Holding The Country Hostage
Jack Goldsmith tells us that if there are any prosecutions or further investigations into the torture regime the lawyers who give presidents legal advice in the future will feel constrained and we'll all be killed in our beds. This is, of course, the same thing we were told about the warrantless wiretapping: we have to allow these telcom industries to have amnesty or they won't cooperate in the future and we'll all be killed in our beds. Or , as Goldsmith reiterates at some length, we have to let the CIA be immunized for torture and kidnapping because if we don't they'll be afraid to be "aggressive" and the terrorists will kill us all in our beds. Again and again, we are told that the only way to keep us "safe" is for the government to be allowed to "take the gloves off" and break the law with impunity. This is blackmail. Allow us to do whatever we want or the country gets it.
If these lawyers advise the president to break the law they should be prosecuted like any other lawyer who advises a client to break the law. I suspect that isn't an easy thing to prove, but the principle should always apply. And from what we know of the legal reasoning for the torture regime, it was based on the Nixon doctrine of "if the president does it must be legal" which kind of negates the necessity of legal advisors in the first place. Any of these people could have resigned --- they're not indentured servants. They didn't. They enabled and encouraged and they are responsible. If they didn't want that responsiblity, and all that implies, they shouldn't have taken the job.
Goldsmith himself stood up to the administration and insisted that certain programs be changed to conform with legal norms. What do you suppose would have happened if he hadn't? If there hadn't been a James Comey in the department or if John Ashcroft hadn't risen, ghostlike, from his sickbed and said that he had delegated his authority to Comey? Are we supposed to just trust that there will always be people like that around who will step up? Are we also supposed to trust that they always did step up? We still don't know what those programs were all about, despite what Goldsmith says, and God knows how many others there are out there that haven't been revealed. (Just saying that congress was informed is no longer something we can depend upon either. They are covering their asses too --- and they are just as culpable if they knew about this and didn't say anything. ) If this is the new governmental principle we live by, then let's dismantle the whole justice system and depend upon the "good guys" to make sure the "bad guys" don't go overboard when they are "keeping us safe." We'll call it an authoritarian democracy and save a lot of money.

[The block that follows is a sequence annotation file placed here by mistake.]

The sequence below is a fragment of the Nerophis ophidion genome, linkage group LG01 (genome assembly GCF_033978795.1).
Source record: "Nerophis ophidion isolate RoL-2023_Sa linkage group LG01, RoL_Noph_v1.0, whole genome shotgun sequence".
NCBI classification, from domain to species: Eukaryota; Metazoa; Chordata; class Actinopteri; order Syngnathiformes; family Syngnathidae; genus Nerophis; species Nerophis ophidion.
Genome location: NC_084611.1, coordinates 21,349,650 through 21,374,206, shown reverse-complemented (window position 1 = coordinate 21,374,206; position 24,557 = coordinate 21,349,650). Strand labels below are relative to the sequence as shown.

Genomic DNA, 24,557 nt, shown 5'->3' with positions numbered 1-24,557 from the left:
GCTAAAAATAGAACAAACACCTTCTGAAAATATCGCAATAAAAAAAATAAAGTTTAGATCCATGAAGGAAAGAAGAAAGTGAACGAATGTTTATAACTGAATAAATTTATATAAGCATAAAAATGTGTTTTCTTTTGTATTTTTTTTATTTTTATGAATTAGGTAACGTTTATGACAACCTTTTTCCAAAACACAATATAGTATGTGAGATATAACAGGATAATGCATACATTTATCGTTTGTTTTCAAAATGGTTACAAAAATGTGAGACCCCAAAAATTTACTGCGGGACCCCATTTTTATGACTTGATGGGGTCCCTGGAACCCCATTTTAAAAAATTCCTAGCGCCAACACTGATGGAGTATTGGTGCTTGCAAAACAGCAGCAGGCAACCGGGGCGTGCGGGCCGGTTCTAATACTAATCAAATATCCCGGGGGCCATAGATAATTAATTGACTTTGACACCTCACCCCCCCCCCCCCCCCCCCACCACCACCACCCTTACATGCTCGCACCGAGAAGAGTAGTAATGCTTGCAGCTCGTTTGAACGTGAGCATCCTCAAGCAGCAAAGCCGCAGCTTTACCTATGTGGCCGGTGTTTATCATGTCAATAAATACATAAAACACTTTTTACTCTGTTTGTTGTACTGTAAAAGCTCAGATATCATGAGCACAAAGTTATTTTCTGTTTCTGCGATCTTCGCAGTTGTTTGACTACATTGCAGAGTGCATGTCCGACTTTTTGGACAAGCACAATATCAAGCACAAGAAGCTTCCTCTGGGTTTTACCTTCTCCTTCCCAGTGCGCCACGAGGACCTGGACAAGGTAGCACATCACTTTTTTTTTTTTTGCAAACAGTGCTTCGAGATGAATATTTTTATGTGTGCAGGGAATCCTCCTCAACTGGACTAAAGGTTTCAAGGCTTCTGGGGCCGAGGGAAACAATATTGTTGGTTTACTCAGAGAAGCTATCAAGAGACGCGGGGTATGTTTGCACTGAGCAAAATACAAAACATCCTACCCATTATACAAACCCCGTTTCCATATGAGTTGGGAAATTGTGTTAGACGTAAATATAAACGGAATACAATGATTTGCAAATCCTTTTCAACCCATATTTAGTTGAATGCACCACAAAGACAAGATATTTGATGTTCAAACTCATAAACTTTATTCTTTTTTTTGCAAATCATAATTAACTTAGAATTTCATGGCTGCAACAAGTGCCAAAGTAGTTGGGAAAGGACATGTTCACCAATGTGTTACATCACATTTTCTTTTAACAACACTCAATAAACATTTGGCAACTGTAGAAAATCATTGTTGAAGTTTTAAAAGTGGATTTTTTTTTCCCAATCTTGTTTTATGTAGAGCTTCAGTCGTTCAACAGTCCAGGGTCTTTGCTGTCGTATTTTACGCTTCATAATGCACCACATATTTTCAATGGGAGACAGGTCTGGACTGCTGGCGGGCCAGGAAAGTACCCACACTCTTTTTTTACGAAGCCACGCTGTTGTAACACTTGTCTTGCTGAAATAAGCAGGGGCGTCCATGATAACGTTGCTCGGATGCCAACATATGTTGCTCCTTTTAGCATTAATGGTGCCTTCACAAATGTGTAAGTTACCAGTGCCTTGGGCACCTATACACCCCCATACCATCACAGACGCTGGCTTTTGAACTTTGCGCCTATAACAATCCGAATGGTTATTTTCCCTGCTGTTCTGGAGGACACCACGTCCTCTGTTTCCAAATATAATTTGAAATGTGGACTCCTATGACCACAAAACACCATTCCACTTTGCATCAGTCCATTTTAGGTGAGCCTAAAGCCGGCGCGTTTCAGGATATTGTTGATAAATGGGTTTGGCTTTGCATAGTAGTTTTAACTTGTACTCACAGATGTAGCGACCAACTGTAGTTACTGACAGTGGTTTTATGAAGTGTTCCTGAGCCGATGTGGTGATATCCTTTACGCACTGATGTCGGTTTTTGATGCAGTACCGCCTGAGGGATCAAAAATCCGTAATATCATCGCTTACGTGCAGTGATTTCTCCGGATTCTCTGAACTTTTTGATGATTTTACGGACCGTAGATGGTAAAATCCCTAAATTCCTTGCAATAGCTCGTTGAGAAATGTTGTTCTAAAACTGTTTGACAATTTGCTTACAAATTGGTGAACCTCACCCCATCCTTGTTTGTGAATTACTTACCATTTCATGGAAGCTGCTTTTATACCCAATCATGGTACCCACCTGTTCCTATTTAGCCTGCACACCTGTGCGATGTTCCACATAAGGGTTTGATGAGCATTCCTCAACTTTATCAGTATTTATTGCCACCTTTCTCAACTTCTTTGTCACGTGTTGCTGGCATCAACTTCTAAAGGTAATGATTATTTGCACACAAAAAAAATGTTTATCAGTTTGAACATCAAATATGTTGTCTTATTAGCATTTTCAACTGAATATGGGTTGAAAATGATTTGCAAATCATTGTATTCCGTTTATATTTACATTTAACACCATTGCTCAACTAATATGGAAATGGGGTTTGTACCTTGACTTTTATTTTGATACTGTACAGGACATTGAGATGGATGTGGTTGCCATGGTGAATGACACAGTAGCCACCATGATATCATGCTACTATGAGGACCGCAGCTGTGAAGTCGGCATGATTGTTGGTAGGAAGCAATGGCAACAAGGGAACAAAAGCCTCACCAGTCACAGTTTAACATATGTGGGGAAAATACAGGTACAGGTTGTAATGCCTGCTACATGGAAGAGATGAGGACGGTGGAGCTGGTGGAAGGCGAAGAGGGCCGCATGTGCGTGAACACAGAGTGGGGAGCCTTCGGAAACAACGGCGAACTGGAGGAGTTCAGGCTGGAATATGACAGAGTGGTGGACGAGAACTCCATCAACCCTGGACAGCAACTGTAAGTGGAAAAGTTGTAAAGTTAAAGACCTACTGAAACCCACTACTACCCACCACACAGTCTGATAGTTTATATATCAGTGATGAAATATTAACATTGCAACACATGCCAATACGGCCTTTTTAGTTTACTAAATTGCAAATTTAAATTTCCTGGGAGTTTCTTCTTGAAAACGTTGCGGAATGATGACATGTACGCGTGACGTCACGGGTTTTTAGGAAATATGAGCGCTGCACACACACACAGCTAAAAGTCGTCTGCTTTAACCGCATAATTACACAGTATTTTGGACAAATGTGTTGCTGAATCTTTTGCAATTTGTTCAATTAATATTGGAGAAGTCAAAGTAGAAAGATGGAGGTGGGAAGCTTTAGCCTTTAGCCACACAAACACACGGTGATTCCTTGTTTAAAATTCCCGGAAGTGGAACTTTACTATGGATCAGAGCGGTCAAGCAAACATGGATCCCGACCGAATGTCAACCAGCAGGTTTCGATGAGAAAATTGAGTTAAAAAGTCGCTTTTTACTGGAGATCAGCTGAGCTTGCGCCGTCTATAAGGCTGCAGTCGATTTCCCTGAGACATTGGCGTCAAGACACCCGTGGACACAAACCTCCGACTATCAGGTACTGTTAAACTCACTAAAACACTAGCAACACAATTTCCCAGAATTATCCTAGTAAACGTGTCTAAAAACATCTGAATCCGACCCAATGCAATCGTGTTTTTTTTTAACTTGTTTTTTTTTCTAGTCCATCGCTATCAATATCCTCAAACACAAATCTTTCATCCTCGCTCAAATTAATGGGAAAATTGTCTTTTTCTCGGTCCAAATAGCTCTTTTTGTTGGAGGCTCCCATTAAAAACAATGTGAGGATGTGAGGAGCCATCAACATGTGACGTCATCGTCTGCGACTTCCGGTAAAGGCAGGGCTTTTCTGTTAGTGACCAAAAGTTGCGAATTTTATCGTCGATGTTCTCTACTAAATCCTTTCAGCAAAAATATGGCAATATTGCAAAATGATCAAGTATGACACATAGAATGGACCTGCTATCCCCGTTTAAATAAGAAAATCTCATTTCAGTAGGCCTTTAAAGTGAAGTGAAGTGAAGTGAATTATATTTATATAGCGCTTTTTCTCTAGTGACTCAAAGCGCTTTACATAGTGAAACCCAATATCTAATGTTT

These people are being deeply unpatriotic if they say they won't keep the country safe because they are afraid of being prosecuted. In our system, if the law needs changing there's a process for doing it and constitutional principles that guide it. If in the end, a lawyer or a CIA agent or a president breaks that law out of what they believe is patriotic duty, then a jury can assess whether or not that's something for which they should be punished and they should be willing to face that.
I suspect that a lot of the lowly torturers and legal advisors did this sort of thing either out of career opportunism or cowardice or a blinkered willingness to follow orders and they know they are the ones likely to be prosecuted for the crimes that were devised by those above them. After all, as a smart person pointed out to me the other day, it's not like we haven't tried and convicted some torturers already --- the Abu Ghraib bad apples are serving hard time. The Big Bosses are all busy writing their memoirs. And that's precisely why the leadership should be subject to prosecution. In fact, prosecuting the leadership is a good argument for immunizing the rest -- they do that every day in our justice system.
I do not accept this idea that in order to keep the country safe we have to allow all these people to break the law and suffer no consequences. It's a complete inversion of the entire system. The reason we have a constitution and a bill of rights in the first place is to keep the citizens safe --- from the government. If you can throw it out because some nutcase blows up a building it's very hard to see why the police can't throw it out when they are dealing with gang members or drug lords or common murderers. After all, their job is to "keep us safe" too. Why is that any different?
Finally, and perhaps most importantly, 9/11 was a heinous crime, to be sure, but our leadership used the attack as an excuse to endow the presidency with untrammeled, unitary power. That is a crime against the constitution and it is an extreme weakness of our system that the president wasn't impeached and then prosecuted for what he did. It's really not too much to ask that the nation at least be fully informed of what happened, even if Bush and Cheney end up spending their elder years in comfort and safety behind the walls of their estates. That we can't expect even that much is truly a sad comment on our so-called democracy.
After all, despots and tyrants always do what they do in the name of "keeping the country safe." It's the oldest excuse in the book.
Update: Greenwald goes further into detail on Goldsmith's absurd plea. This is supposed to be one of the heroes of the Bush administration ...